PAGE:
- 1 PLEASE NOTE: We are currently moving in to our new address, so the rest of this page may be a lie
- 1.1 Knowing when the space is open
- 1.2 How to open the space
- 1.3 How to close the Space
- 1.4 Space facilities
- 1.5 Bringing your stuff into to the space
- 1.6 Where communal things are stored
- 1.7 Doing project work
- 1.8 House keeping
- 1.9 Behaviour when in the space (Code of conduct)
PLEASE NOTE: We are currently moving in to our new address, so the rest of this page may be a lie
Knowing when the space is open
The space status is tracked via SpaceAPI and updated on numerous sources. You can find out if the space is open a number of ways. You can either:
- Look in the members area of the website (hackhub - you can also update the status here)
- Visit the 57north twitter feed 
- Visit the 57north feed aggravator ; or
- Install the MyHackerspace mobile App.
Note: when visiting 57north.co on a mobile device, a 'status' menu link to the feed aggravator replaces the on-screen notice
How to open the space
Opening the street door
Due to building security, the street door is on a time lock over night however this door is open during office hours and regular 57n events. Should you wish late access, you can phone the hackerspace phone number (01224 583491) and any members present in the space can let you in. For keys, please contact a director or known key-bearer.
Opening the door
To open the space, login on to hackhub at http://57north.org.uk/hub with your assigned hackhub username and password. This should have been assigned to you when you first registered with the hacklab.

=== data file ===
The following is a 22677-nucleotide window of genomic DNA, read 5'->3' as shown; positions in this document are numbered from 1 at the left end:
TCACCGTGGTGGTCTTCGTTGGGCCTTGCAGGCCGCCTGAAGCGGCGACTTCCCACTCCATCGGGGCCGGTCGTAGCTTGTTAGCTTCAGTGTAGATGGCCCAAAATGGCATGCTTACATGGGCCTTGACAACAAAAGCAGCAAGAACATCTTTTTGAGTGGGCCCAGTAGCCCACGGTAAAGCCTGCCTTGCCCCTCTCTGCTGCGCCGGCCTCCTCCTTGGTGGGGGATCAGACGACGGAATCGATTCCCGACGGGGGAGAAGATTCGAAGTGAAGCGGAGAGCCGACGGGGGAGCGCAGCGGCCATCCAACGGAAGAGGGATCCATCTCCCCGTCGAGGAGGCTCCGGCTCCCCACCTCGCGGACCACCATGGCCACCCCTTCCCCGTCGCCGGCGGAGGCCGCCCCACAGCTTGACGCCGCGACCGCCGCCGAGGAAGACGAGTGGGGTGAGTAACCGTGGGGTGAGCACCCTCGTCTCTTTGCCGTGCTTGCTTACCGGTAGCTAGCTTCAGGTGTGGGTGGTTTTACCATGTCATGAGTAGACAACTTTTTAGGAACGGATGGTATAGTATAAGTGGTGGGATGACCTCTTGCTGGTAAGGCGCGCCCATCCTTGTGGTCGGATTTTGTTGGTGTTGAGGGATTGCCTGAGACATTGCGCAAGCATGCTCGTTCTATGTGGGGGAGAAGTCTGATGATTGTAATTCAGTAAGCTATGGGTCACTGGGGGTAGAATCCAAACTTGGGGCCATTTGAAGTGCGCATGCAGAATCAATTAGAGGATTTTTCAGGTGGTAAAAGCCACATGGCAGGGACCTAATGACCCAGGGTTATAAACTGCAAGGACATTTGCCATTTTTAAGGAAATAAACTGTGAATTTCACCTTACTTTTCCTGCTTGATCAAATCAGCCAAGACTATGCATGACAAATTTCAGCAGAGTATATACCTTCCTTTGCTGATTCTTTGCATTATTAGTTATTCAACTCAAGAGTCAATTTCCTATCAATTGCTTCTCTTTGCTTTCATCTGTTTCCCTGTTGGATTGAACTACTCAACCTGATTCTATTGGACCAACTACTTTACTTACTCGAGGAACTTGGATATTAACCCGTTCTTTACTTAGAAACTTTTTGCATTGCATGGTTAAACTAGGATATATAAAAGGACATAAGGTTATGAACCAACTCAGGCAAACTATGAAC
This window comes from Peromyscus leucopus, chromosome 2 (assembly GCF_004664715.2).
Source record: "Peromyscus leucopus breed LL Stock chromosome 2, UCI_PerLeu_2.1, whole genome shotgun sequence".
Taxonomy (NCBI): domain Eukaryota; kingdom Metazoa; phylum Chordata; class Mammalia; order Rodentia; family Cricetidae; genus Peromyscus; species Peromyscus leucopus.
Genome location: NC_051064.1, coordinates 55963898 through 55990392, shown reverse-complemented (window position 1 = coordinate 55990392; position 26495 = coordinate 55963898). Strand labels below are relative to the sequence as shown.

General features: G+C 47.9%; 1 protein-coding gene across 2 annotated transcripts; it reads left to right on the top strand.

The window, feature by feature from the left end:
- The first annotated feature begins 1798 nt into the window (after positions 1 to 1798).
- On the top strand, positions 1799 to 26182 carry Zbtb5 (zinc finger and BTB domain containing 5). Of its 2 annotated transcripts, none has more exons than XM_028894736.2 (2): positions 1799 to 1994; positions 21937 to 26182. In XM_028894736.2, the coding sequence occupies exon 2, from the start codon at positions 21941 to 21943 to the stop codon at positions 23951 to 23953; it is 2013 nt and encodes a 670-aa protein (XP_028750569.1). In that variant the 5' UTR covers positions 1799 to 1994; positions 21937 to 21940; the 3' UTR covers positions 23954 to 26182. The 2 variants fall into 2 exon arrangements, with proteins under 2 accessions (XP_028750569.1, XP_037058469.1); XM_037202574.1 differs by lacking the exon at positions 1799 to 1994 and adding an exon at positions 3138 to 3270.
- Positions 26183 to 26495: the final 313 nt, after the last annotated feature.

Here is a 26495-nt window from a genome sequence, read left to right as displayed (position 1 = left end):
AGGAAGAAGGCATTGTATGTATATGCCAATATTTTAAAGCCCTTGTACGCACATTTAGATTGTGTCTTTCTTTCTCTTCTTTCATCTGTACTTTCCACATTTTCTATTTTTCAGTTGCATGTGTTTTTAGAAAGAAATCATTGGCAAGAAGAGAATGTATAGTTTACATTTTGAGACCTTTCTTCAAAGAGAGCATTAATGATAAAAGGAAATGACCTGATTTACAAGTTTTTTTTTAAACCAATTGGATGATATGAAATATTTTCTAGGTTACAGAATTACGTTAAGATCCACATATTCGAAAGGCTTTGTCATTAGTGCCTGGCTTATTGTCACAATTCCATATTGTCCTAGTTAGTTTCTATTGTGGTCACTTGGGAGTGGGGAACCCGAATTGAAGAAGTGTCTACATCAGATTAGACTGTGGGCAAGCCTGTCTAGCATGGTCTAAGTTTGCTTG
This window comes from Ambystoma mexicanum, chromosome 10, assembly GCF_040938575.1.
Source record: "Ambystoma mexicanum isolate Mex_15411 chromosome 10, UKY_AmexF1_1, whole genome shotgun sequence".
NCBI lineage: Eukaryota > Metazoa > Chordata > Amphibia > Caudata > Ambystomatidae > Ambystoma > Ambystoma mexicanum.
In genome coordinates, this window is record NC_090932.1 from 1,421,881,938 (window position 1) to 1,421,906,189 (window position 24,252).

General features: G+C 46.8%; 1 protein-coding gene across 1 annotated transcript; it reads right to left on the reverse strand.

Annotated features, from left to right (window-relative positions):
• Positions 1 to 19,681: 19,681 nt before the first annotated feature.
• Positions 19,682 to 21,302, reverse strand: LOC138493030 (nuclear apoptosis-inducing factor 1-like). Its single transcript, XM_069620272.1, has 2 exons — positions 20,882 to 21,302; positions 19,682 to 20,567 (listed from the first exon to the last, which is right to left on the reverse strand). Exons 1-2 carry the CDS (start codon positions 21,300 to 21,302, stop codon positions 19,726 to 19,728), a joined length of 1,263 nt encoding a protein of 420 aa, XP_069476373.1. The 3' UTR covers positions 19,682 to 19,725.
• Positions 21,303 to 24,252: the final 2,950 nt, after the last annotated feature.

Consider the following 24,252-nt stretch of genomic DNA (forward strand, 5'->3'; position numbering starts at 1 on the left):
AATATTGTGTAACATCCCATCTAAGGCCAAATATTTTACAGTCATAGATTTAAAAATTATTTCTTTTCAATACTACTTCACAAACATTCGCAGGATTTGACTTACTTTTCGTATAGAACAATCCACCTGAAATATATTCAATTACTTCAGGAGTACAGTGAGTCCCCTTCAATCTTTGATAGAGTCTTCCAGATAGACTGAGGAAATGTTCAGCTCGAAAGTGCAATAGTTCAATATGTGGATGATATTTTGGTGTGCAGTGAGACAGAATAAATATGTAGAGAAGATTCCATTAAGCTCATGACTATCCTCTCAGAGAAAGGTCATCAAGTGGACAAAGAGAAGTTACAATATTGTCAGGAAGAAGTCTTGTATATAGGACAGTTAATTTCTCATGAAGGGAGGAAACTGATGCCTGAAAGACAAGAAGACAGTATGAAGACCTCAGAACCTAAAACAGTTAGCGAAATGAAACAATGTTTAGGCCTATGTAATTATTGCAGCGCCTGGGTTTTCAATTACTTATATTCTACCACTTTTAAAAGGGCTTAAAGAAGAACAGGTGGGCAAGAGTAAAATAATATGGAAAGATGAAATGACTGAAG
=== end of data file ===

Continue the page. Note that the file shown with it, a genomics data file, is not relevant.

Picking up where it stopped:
Once logged in, you will be able to use the 'Unlock Door' link from the top nav links.
Please note: you can only use the unlock door feature of hackhub if you are up-to-date with your membership fee.
Switching the LED lights
The space is equipped with fancy LED downlighting that can be switched using the wooden switchboard located near the space entrance. Desk downlights can be independently switched and all tied to a large white isolation switch.
Setting the space status
Once in the space, members are encouraged to let others know the space is open. This can be done using the 'Space Status' also found on hackhub. Set the status using the dropdown and add a short description of the reason for opening the space. The status and message will be shared to spaceAPI  and displayed on our Twitter feed . Please use appropriate language for your description.
How to close the Space
All table power strips should be switched off. These are located: